OTTAWA -- Hours before stepping down as Canada’s chief of defence staff, Admiral Art McDonald invited members of the Canadian Armed Forces to come forward if they have information about military misconduct, vowing to lead the culture change from inside.

Late Wednesday night Defence Minister Harjit Sajjan announced that McDonald “voluntarily” stepped aside while a military police investigation into unspecified allegations of misconduct against him is ongoing.

While it remains unclear precisely when McDonald learned of the investigation into his conduct as he has not commented publicly, Sajjan told CTV News Channel’s Power Play on Thursday that he learned “recently” and McDonald learned “as of yesterday.”

In an email sent to members of the military and obtained by CTV News, McDonald wrote that if anyone was considering sharing information on any case of alleged misconduct within the ranks, “you have my support to come forward.”

Offering information about available supports and avenues to report if going directly up their chain of command is not something they feel comfortable doing, McDonald wrote that anyone who speaks up “can expect to be heard, supported, and protected.”

“Our institution can no longer put the burden of change and transformation on those affected by harassment, discrimination, or any form of misconduct. That burden must rest on us. All of us,” he wrote. “It is critical for all of us to assume collective responsibility for the culture change necessary to make our shared institution a safer and more respectful workplace for all.”

Facing calls from the opposition parties to be more specific about the nature of the allegations McDonald is facing, Sajjan said: “We will get the answers and we will get to the bottom of this,” adding that while he knows Canadians have a lot of questions, the integrity of the investigation needs to be upheld.

McDonald’s email was sent in the context of a separate ongoing investigation into McDonald’s predecessor, Jonathan Vance, who McDonald replaced just six weeks ago. 

Following his retirement, military police launched an investigation into allegations against Vance over alleged inappropriate conduct while in uniform that CTV News has not independently verified. Vance has denied wrongdoing.  

The House of Commons National Defence Committee then also began its own study into “addressing sexual misconduct issues in the Canadian Armed Forces.”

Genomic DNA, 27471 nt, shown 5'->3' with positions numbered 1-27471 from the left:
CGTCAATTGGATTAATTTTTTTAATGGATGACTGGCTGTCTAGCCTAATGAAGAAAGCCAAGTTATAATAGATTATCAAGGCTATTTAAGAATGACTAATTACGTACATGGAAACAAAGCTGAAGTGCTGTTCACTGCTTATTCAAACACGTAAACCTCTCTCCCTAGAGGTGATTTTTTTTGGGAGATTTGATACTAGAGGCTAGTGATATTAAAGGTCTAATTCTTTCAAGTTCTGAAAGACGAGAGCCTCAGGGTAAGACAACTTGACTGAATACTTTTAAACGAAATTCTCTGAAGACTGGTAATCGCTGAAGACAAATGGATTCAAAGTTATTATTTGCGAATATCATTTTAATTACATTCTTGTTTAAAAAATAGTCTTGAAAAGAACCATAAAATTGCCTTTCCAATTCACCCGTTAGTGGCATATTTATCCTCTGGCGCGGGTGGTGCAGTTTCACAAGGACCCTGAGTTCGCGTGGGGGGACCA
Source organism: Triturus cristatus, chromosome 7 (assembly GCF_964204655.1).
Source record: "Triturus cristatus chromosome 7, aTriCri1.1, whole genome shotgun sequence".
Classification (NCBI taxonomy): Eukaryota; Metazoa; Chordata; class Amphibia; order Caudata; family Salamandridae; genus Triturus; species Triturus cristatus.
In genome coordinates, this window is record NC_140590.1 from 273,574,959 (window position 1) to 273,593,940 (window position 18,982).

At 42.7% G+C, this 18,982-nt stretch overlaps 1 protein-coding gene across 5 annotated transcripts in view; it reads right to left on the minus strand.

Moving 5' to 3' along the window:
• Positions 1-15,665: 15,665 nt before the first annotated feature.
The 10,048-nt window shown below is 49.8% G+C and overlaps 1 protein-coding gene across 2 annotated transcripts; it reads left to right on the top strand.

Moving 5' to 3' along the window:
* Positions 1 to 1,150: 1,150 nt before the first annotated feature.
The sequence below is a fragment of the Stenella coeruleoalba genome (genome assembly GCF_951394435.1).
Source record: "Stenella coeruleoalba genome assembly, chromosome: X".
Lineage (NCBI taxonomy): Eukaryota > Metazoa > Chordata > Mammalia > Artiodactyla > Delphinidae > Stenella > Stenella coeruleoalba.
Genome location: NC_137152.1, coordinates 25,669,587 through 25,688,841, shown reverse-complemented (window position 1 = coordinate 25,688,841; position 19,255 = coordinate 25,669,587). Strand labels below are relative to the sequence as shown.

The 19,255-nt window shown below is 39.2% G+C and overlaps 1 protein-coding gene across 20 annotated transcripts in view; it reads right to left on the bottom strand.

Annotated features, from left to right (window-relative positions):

The investigations are reviving conversations about the need for external oversight of the military. 

 “I have serious difficulty in having a defence department investigating this particular thing. If the commissioner of the RCMP had been involved I don't think we would have expected the RCMP to investigate it. And when we had complaints against the governor general, we went outside government to have it investigated. So, first and foremost, I don't think the defence department should investigate itself,” said retired colonel Michel Drapeau on Thursday.

It has also prompted questions over what exactly Sajjan was aware of and when, the sufficiency of the vetting being done for some of the most senior positions within major federal institutions and why allegations serious enough to prompt these investigations were not uncovered earlier.

"When you are looking at someone that is going to have one of the highest security clearances in the entire country, that we have to do a deeper dive into their backgrounds, including all possible allegations,” said Conservative defence critic James Bezan. “They need to be setting the standard and the tone as the leader of the forces.”

It's also put new attention on the state of Operation Honour, an initiative launched under Vance’s command that is meant to combat sexual misconduct and harassment within the forces.

“Part of it is acknowledging there’s actually something to be fixed… One of the factors is that in order for people to change, culture change, there needs to be a buy in from everyone,” said former Navy reservist Marie-Claude Gagnon, who founded a group called It’s Just 700, offering supports and services for those who have experienced military sexual misconduct.  

Sajjan said that it’s “irrelevant” how it looks that both the current and former top ranking soliders are under investigation. “We don’t make decisions based on how the perception is… Our institution is far greater than any one individual,” he said. 

Lt.-Gen. Wayne Eyre has been named the acting chief of the defence staff.

With files from CTV News’ Joyce Napier and Glen McGregor